Saturday, February 20, 2010

The radicalization of Chavez: a break or break?

It must be difficult to be Chavez today.  11 years of promises, of people buying, of exhausting B.S. and still you do not have the country on your side and your poll numbers are below 50% because some malcontents grumble about the lack of water, lack of light, lack of security, lack of food items at the store, high prices, lack of personal security....  From the comforts of Miraflores Palace where Chavez has grown fat and lazy and egomaniac, it is difficult to understand the growing restlessness, the unwillingness of too many to give him that blank check he so wishes for, to bring us to a Cuba like "mar de la felicidad", sea of happiness.  And yet, the dense fog of hubris does not stop reality to seep inside the mind of Chavez, and he sees that he cannot rely on anyone as even some of his alleged close followers are rumored to be reluctant to become mere Cuban colonial employees and prefer to resign.

Thus Chavez has launched himself into the only thing he knows how to do: divide the country, scare people, blackmail them, impose his word if not his will.  In short he is running again, in the campaign of his life because he knows that his entourage is only able to hire buses to ferry red shirts, if that much.  And because if he loses this one he will be out, from the hand of his own people.

Two recent events illustrate quite well this anxious Chavez.  A Friday before last he convoked a march of students to try to counter the very successful real student protest against his repression and terrible management of the country.  I was at my Chiropodist the following Saturday, dealing with an ingrown toe nail and reading Panorama waiting for my turn.  The shop owners are clever, they buy Panorama and El Universal for the customers waiting room.  Panorama, once the respected newspaper of Maracaibo, one of the only three papers able to give a run for their money to the Caracas ones, has become so pro-Chavez that it is embarrassing.  Witness this picture illustrating a quarter of the front page, of a Chavez brandishing with a black glove the Bolivar sword calling "his" students to arms.

The caption says it all, only the students attending "bolivarian universities" are the true students. dismissing the "manitas blancas", little white hands, as fascists and what not.  Hence the threatening, simplistic black glove?

Except that his student rally saw too many buses as usual (opposition student marches never need buses to fill their ranks), and as Globovision lovingly retransmitted, most of these chavista students looked suspiciously like public employees requested to march.  But that is really not the offensive part, not even the silly vest calling for the fashion police: the problem here is a clear image of Chavez calling for violence, as if the opposition could overthrown him just as he controls EVERYTHING in the country, including, he never tires of reminding us, the gun power.  Is he really trying to let us know that his patience has run out and unless we submit to his will it is going to be "off with their heads!"?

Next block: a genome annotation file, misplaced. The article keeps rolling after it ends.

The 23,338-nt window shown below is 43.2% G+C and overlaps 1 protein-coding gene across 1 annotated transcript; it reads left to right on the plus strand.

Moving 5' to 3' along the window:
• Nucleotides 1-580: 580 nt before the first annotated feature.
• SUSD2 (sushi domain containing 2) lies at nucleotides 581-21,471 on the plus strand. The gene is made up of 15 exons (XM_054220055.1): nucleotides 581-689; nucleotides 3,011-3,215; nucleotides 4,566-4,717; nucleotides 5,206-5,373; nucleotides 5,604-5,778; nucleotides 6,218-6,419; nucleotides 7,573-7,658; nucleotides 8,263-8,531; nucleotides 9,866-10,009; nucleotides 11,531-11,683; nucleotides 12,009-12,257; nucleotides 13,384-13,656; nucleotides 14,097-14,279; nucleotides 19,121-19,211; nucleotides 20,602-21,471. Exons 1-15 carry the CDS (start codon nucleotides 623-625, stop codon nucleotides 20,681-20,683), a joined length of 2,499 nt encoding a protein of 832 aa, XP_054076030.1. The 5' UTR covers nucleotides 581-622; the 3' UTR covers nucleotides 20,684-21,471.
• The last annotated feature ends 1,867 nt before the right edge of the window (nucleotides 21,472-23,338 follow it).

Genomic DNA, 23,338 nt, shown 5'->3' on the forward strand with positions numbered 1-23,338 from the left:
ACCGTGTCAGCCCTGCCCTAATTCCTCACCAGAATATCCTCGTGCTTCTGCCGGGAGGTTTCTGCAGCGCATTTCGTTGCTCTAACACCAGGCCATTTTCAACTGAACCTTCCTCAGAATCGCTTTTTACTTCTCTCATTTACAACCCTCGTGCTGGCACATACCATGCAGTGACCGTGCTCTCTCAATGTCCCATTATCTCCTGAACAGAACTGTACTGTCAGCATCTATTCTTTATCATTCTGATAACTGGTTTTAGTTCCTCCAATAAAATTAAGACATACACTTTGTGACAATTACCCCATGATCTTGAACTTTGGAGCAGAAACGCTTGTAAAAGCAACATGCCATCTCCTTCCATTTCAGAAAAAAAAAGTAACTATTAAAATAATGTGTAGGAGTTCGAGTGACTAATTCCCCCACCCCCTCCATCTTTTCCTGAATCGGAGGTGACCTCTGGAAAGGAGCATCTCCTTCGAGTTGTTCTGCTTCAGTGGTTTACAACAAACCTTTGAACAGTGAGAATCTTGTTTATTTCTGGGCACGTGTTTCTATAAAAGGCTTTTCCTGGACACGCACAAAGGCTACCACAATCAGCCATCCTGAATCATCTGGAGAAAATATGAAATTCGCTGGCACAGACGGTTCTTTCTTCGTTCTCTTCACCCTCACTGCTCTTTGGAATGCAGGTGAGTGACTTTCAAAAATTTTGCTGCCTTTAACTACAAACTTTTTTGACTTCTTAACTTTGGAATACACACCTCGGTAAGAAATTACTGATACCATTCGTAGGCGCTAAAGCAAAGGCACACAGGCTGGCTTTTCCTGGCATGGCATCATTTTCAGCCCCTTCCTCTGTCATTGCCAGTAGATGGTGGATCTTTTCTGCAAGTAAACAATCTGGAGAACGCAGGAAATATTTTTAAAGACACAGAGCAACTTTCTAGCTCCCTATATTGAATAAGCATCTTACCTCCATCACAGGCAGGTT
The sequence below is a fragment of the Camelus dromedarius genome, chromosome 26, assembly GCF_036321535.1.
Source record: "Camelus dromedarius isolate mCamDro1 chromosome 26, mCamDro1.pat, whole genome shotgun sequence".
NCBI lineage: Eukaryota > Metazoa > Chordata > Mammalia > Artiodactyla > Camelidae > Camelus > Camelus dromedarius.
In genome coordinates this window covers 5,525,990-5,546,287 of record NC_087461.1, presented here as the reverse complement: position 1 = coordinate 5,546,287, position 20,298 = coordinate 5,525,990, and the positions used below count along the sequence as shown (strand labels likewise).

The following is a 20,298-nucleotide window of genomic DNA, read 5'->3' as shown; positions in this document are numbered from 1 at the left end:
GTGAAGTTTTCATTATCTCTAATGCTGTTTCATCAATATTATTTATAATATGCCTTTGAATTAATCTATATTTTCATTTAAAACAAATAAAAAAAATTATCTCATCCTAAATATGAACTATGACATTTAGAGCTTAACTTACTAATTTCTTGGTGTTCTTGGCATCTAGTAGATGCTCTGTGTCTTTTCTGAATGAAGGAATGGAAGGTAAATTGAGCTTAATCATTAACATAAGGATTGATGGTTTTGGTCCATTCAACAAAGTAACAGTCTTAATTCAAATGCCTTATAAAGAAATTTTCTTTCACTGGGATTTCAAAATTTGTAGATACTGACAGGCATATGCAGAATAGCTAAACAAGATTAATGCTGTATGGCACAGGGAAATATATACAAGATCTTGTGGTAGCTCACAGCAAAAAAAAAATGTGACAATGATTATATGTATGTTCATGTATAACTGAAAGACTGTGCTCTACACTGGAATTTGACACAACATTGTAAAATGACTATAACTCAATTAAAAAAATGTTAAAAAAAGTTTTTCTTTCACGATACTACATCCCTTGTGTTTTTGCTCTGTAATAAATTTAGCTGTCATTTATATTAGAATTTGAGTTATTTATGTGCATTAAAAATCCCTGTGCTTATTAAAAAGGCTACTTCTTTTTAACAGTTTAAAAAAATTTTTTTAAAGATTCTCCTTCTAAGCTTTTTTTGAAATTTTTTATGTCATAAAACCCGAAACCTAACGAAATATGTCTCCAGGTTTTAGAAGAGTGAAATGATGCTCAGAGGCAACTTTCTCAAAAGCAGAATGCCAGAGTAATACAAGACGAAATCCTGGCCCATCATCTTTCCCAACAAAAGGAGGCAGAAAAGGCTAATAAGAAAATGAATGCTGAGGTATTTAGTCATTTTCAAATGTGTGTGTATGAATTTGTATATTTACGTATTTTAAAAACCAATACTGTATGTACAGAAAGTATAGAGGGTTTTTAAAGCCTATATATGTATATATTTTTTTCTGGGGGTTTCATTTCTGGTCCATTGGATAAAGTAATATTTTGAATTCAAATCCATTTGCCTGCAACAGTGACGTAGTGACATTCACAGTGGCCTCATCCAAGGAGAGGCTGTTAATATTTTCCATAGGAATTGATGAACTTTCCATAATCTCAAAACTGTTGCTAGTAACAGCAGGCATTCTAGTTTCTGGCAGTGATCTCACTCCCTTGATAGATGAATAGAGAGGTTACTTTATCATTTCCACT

Chavez and his well armed Zamora militia
Today there was another such sorry spectacle which also combined history rewriting.  The old square of El Calvario, built in the XIX century and the first public park built in Venezuela under Guzman Blanco, has been renamed for Zamora, a caudillo of the Federal Civil Wars who did not live long enough to have made himself execrated like most of the other caudillos of that time.  Conveniently forgetting that Zamora even had slaves at some point in his life, and that he used populist promises of land redistribution to recruit armies for his own ambitions once Caracas denied them, Chavez paints him as second only to Bolivar. As if Zamora had ever shown any significant intellectual abilities to construct a political inheritance of any type.  But history of Venezuela is now what Chavez decides so off went the Columbus statue of the park, and the name and tradition (even though El Calvario has long ceased to be a park where you could hang out, invaded by thugs, junkies and what not).

Thus Chavez went today to what is now becoming his weekly mass rally.  From El Universal, the  picture on the left says it all.  The show was set to make Chavez look as the agricultural leader of the masses (the straw hats) while displaying his power with the well armed militia at his feet.  Never mind that his agricultural policies in 11 years have transformed Venezuela in a country that needs to import more than 50% of its food, a percentage that keeps increasing.  Facts have long ceased to matter in what has become a purely emotional joust.

Chavez arriving at El Calvario today, with Jesus and Gauleiter